Best-selling author David Baldacci notes how, given its many layers, To Kill a Mockingbird is the rare book that grows with you.
"As you become older, you read things into the book that you wouldn't have gotten when you were 15," he says. "You go back and read it again, and you get more out of it when you're 40 and 50."
Baldacci, who calls Mockingbird "the Huck Finn of its generation," was first taken with it as a sophomore in high school, feeling a kinship with Scout and Jem, and viewing the book as "this great, grand adventure for kids."
But by the time he entered the legal profession —- Baldacci spent 10 years as a trial lawyer — Atticus Finch had become a touchstone for young lawyers like himself as they discovered the limits of their idealism.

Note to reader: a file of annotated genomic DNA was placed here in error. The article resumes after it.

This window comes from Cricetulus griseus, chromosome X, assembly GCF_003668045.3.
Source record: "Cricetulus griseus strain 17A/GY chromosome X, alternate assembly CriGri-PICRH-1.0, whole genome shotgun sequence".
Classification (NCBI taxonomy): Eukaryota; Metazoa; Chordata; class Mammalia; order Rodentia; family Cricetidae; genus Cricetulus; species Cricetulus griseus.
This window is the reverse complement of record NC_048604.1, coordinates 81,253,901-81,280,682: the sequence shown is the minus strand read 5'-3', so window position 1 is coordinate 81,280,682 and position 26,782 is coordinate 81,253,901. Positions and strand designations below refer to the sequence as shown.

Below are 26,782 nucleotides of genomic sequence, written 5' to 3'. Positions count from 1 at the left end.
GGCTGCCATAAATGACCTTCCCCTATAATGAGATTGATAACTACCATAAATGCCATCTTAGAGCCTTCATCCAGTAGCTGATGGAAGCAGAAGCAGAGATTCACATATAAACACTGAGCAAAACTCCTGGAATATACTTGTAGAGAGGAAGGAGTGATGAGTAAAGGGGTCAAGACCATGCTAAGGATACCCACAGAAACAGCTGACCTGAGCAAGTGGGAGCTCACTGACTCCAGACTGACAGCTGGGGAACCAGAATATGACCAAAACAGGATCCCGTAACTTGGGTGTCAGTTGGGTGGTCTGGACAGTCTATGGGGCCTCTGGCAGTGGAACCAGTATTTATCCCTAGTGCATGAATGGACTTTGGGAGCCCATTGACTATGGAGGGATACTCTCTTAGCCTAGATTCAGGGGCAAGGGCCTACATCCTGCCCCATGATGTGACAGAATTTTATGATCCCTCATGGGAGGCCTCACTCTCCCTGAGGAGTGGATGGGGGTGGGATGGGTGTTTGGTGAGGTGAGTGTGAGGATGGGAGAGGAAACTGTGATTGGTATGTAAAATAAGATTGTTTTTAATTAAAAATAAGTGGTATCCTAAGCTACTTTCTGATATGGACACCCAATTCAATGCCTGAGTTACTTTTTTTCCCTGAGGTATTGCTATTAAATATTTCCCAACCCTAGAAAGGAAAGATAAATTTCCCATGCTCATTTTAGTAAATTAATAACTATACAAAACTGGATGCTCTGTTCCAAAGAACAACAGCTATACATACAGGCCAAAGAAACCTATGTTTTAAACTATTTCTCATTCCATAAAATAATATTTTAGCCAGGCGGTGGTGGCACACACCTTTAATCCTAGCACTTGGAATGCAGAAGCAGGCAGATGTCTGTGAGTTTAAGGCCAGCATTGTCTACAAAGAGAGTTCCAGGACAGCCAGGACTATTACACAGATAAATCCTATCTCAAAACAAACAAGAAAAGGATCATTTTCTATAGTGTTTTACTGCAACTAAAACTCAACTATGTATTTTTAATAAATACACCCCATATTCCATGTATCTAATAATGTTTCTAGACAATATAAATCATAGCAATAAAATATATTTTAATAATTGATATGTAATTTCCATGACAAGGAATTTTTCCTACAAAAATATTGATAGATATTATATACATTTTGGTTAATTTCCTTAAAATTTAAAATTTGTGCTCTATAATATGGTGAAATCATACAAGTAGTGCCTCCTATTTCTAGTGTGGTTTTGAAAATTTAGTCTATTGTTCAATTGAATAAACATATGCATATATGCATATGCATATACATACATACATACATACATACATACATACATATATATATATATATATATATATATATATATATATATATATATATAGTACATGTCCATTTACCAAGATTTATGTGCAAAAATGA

"At some point in our lives, every lawyer wanted to be Atticus, and then realized that in the real world, it probably wasn't a viable option," he says. "But we can try. We can try each day to be Atticus Finch."
That sense of optimism is the root of the book's timelessness. Looking back from an era in which young readers are more commonly captivated by fantasy, a la Harry Potter or Twilight, Lee created a relatable, real world tale of simple pleasures and brutal horrors, and despite the worst of it, left readers with the sense that we have the power to lead society in the right direction.
“To Kill a Mockingbird is a cornerstone of right and wrong, and gives us hope that we can do better," says Baldacci. "We can be more human, more humane, and fairer than we are right now, and Mockingbird is a source of all that. It gives you everything you want, in 300 or so pages, about what you need to live your life."
"This book is quite amazing," adds Strasberg. "It really represents a lot of what is good in America."